We don’t talk about much these days except our kids, which are the best kids in the whole world. I freaking love them. They love you. They love me. I think we are doing that part mostly right, even though we get it wrong a lot too.

Off and on I wonder how you’re doing, if you’re going to counseling and have good friends who check in on you and take you to beer and concerts. I don’t ask because it’s not my role anymore…it’s not my job to make you comfortable and take care of your heart or grieve for you. I am working so hard to break that habit I built into my system…the habit of carrying your pain for you, for carrying your brokenness (and mine), for justifying why you don’t have to and I should instead.

I didn’t even realize how much I repress how I feel or what I deserve, in order to make you comfortable, even still. Two people in my life are constantly telling me and showing me how I continue to do that. STILL. Even one year out from the real ending of us. I mean damn.

I wonder if you’re able to look at our marriage and see the dysfunction — not just all the ways you might think I ran off on you because I didn’t want you or I got bored or something. I wonder if you see the ways I was trying so damn hard to save myself so we could save us, how much dysfunction was actually happening in the hidden spaces of us, how long I/we lasted under extreme circumstances that were …well I couldn’t survive if we kept going how we were going.

I was barely surviving as it was.

The kids kept me going. Motherhood saved me.

I simply wonder if you see the whole thing clearly and know that I am sad about it all, but relieved too. It’s not like losing every last thing I thought my life would be has been a fun adventure. In fact, it’s been full of pain and tears and depression and therapy and humility and being stripped of every. last. thing I thought my life would be.

I wonder about your family and what you’ve told them. I wonder if you have a whole scenario made up in your head about what happened, so that you don’t have to face the truth. Maybe that’s not true, but I don’t know. These are simply the things I wonder and then have to move on from wondering…because I don’t have energy to carry it all around.

There will always be a sadness for me and our kids (I assume you too?) that our marriage failed. But I come back to the reality that sanity and health are important, our souls are important, and our marriage was not functioning how God created or intended marriage. How we functioned behind closed doors was not fair to me, to you, or even to our kids. I woke up realizing I didn’t want to model it anymore.

My prayer is that we can keep our kids at the forefront of what is now a coparenting-relationship. They are the most important thing to us each and they are worth us swallowing our pride, working through our really deep hurt, and setting down our need to look like the victim.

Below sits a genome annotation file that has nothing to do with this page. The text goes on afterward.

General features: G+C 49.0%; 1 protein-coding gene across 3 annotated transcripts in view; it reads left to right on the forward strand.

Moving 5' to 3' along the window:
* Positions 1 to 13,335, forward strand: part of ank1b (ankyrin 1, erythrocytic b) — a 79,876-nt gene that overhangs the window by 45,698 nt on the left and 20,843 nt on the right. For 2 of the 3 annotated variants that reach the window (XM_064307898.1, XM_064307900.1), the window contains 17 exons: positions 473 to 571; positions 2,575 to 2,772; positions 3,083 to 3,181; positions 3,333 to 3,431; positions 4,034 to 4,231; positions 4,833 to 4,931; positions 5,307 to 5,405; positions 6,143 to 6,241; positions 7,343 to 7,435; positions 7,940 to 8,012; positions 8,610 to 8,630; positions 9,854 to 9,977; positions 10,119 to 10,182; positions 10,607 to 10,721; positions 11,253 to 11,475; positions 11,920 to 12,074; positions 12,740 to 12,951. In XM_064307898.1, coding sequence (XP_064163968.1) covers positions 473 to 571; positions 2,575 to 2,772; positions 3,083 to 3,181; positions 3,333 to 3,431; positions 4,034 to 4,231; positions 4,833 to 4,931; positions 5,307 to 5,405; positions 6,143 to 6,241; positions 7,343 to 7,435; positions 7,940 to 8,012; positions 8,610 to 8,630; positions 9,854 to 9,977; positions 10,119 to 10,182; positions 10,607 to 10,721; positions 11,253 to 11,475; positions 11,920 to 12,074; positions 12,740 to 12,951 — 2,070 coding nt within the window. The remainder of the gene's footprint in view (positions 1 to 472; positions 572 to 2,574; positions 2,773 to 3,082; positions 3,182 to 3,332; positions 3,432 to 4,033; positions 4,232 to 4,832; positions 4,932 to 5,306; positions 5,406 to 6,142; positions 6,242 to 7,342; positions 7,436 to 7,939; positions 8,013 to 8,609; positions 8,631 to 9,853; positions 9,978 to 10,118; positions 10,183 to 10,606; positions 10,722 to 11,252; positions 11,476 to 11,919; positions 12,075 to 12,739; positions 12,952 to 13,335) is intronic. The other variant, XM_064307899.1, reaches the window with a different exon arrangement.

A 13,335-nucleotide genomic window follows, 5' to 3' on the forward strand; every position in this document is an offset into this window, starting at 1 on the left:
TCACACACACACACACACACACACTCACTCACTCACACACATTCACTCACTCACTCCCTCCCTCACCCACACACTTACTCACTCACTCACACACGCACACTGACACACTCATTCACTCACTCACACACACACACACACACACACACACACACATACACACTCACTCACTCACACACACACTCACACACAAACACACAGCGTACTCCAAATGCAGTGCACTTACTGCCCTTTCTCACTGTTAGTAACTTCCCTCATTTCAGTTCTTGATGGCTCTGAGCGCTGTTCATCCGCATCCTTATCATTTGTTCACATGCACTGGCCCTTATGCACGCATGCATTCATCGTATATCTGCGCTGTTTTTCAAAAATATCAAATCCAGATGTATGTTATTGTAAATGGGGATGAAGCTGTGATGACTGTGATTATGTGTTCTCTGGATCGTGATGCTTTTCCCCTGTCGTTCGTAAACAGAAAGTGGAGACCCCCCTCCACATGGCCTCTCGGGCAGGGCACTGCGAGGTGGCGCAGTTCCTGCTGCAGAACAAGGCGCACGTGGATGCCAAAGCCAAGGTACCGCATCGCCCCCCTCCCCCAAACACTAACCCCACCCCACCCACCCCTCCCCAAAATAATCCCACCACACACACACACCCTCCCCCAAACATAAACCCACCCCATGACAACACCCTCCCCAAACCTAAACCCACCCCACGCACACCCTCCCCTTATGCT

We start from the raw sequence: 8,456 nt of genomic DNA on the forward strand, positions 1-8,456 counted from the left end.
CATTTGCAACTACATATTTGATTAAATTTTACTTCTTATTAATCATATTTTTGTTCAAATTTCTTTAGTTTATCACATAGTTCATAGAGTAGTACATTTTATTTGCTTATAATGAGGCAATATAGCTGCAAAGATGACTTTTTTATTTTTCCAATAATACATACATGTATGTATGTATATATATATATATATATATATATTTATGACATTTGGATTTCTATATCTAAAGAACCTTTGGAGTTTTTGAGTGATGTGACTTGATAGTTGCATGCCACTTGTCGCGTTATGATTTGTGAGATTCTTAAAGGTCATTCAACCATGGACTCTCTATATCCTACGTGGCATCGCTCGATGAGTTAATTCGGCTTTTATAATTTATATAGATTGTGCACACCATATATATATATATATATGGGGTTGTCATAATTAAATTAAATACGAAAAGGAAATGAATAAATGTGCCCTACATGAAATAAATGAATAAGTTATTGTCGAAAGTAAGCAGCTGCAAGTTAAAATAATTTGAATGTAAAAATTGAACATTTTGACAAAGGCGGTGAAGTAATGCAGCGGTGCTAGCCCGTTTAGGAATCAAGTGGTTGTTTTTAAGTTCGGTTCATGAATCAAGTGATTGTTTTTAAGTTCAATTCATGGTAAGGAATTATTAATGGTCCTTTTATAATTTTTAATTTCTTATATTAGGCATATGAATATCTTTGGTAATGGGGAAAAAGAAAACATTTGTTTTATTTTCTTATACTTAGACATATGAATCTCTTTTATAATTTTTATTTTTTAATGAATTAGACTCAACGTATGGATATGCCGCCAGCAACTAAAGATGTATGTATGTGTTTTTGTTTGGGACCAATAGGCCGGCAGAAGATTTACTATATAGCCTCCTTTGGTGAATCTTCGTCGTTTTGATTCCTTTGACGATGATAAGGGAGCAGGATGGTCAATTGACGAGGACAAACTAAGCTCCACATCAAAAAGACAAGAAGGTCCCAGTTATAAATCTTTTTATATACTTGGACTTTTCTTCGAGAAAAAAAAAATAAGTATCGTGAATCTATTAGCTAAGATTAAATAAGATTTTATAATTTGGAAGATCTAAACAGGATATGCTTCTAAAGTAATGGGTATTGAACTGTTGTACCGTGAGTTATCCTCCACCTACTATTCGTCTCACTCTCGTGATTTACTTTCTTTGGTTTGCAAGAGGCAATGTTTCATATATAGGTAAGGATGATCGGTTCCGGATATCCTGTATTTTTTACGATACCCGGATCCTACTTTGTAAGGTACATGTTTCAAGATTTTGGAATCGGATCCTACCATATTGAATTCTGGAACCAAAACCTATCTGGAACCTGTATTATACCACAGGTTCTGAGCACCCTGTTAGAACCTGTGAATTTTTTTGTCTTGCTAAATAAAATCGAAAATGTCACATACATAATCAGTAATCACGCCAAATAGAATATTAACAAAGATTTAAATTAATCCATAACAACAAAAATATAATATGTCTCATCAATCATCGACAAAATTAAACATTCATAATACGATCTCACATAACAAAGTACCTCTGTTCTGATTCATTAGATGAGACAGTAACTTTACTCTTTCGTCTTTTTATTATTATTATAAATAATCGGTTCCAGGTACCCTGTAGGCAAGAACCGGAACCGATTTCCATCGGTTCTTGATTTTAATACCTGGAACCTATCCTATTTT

I will be honest with our kids about the pain in our marriage, because I don’t want them to repeat that pattern — but I will be quick to explain that none of us are perfect and our failed marriage is proof of the importance of working through our trauma and unhealth before getting married.

Even though me and you are no longer together, I will continue to respect you with my words and attitude because I know that’s what is best for our kids. They aren’t pawns and I will never use them as such. I hope to look back in 10 to 15 years and be proud of how we have walked through this…even though very imperfect, with lots of rawness and hurt, but still…better than expected.

But also…letting the trauma and pain from our marriage turn into bitterness and hatred towards you isn’t good for my soul. It isn’t good for either of us. You didn’t choose to see me as a human worthy of cherishing and being patient with…and I wasn’t loving you as you were created to be loved. In all fairness, we both sucked at loving each other. We just did. How unfair for us both and I am relieved for us.

A close friend of ours who was a family therapist for over 10 years says he has no idea how we ended up married. He said you and I are so entirely different, we’re from two entirely different worlds…he said he doesn’t think either of us would have ever gotten to the core of who God created us to be, without the grief of this divorce.

My prayer is that both of us let God rip into us through this loss so we can be all that He created us to be. Losing everything we were and thought we would be created a whole chasm of space for Him to make something new.

You are human, I am human, we are both bleeding our own wounds of brokenness.

I believe in redemption, healing, and wholeness for me. In fact I’m experiencing it quite a bit these days… and I hope it for you, too.”

This story was submitted to Love What Matters by Natalie Brenner of Portland, Oregon. You can follow her journey on InstagramFacebook and her website. Learn more about her book hereDo you have a similar experience? We’d like to hear your important journey. Submit your own story here, and be sure to subscribe to our free email newsletter for our best stories.